Contamination does do some things right, however. At this point, there’s almost no continuity between books that aren’t written by the same author. This book, though, expands on the Kreel, first introduced in Peter David’s Strike Zone. They’ve had a few slices of humble pie since the last time we saw them, and they’re (mostly) ready to accept that there are things and technologies they have to learn on their own and can’t just purchase instant knowledge of. They’re far from perfect, but they’re growing, and that growth is developed with a sure hand. It also helps that Kwalrak, the lone female Kreel depicted, is such an entertaining character, lasciviously pursuing an uninterested but patient Riker and stepping up to a stronger role in the court scenes when her male superior proves unable to behave himself.
Data and Worf also make for humorous opponents in the book’s climactic courtroom showdown. But their performance and the Kreel’s journey toward Federation acceptance unfortunately aren’t enough to lift this book out of the deep, deep mire it finds itself up to its neck in. Worf and Troi constantly miss clues that seem important and blow off characters you’re screaming in your brain are up to no good. By the end, I was equally eager to both return it to the bookshelf and pitch it into the wastebasket, and it’s only for the sake of a complete collection that I barely chose the former.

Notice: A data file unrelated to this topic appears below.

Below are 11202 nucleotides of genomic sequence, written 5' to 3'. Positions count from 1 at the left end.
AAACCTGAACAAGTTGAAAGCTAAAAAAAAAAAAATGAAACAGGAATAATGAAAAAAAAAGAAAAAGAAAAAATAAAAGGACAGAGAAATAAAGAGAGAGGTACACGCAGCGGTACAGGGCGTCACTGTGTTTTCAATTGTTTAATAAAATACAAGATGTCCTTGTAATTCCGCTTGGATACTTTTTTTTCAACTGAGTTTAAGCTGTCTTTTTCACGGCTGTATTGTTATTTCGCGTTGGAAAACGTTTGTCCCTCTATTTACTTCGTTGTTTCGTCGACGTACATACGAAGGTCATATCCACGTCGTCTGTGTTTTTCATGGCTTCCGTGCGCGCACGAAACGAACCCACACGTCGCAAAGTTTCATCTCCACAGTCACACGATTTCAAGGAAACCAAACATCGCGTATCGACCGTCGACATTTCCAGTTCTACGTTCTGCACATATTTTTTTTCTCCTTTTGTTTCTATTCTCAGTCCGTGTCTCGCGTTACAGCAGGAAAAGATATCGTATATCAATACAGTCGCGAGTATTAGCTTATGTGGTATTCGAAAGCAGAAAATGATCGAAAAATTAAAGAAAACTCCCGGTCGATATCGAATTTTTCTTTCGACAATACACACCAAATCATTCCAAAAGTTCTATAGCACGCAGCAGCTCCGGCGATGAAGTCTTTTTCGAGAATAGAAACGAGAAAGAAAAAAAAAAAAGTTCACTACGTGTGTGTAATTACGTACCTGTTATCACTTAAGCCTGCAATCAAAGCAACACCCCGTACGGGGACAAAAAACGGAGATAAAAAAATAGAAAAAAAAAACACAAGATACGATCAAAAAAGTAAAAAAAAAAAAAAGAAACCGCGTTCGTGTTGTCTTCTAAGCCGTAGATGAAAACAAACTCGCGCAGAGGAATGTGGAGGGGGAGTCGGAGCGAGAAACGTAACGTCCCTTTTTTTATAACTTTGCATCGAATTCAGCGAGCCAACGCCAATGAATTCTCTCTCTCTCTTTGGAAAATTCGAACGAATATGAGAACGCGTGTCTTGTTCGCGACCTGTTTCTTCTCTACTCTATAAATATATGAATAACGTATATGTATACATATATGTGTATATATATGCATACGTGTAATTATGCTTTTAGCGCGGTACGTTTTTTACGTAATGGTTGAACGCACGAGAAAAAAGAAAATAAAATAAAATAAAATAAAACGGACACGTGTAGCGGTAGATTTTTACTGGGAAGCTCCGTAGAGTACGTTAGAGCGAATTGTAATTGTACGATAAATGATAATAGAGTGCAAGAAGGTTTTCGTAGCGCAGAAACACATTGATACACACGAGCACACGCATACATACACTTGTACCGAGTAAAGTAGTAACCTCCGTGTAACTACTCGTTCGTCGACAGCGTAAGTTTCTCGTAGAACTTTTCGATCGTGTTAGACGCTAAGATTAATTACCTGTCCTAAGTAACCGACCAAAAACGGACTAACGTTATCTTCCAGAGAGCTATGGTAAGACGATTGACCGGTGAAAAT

MVP & LVP
- My MVP this week is Data. Data of course does not have emotions; nevertheless, after being on the business end of the witness stand, it’s clear he relishes his opportunity to play the prosecution. At least someone is having fun in this book.
- My LVP is Worf, primarily for going behind Beverly’s back and throwing Wesley into a dangerous situation without her knowledge, but also for not doing that great a job at solving the mystery or prosecuting Emil Costa, yet still getting a vocal compliment from Picard to close out the book. I know Picard can’t be everywhere all at once, but if he had the benefit of the omniscient viewpoint the reader has, maybe he’d pull back on that pat on the back.
Nuggets & Other Stray Bits
- Want to get wasted really fast? Knock one back every time you come across the word “puzzledly”.
- Emil reveals that the indestructible submicrobe was discovered on Vagra II. In case that rings a bell, it’s the planet from “Skin of Evil” where Armus killed Tasha Yar. I guess the Costas found the microbe on the side of the planet with no tar pits.
- p. 89: “‘Rapsalak,’ muttered Milu, using a common Betazoid expletive.” — I don’t know if Vornholt meant to evoke this parallel or not, but this word evokes in my mind a select few French-Canadian curse words, namely tabarnak and simonaque. Apologies to any Québécois folks appalled by my potty mouth.1
- p. 127: “O’Brien shook his tousled red hair in complete puzzlement.” — I was prepared to flip out on this book for getting his hair color wrong, but upon review, it does look darker in some older scenes, and in some images the light does indeed strike him in such a way that it gives his hair an auburn cast. I’m narrowly letting this slide, but I ain’t happy about it. When I think of O’Brien, I picture blond hair.
I give Contamination 1.5 out of 5 conspicuously placed blue vials. It’s not all bad, but its problems far outweigh its bright spots. Whodunits haven’t gone well for Star Trek to date, and this one is no exception, with a lot of questionable character behavior and a fair amount of sloppy editing to boot. If nothing else though, these books have finally made me, a renowned longtime moron, halfway decent at solving crime procedurals, albeit only by reasonable process of elimination and not putting together actual clues.
NEXT TIME: The Lost Years saga continues with A Flag Full of Stars